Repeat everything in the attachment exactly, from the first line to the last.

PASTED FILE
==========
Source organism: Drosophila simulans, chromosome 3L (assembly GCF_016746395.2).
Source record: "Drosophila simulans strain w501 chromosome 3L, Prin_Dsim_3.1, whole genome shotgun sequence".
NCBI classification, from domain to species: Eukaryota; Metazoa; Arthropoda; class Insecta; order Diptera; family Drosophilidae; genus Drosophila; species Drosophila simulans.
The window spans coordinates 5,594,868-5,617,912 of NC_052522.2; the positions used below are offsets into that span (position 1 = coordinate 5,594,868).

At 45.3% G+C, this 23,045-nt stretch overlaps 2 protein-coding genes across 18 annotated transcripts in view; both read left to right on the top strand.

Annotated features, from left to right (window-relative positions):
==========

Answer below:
Source organism: Drosophila simulans, chromosome 3L (assembly GCF_016746395.2).
Source record: "Drosophila simulans strain w501 chromosome 3L, Prin_Dsim_3.1, whole genome shotgun sequence".
NCBI classification, from domain to species: Eukaryota; Metazoa; Arthropoda; class Insecta; order Diptera; family Drosophilidae; genus Drosophila; species Drosophila simulans.
The window spans coordinates 5,594,868-5,617,912 of NC_052522.2; the positions used below are offsets into that span (position 1 = coordinate 5,594,868).

At 45.3% G+C, this 23,045-nt stretch overlaps 2 protein-coding genes across 18 annotated transcripts in view; both read left to right on the top strand.

Annotated features, from left to right (window-relative positions):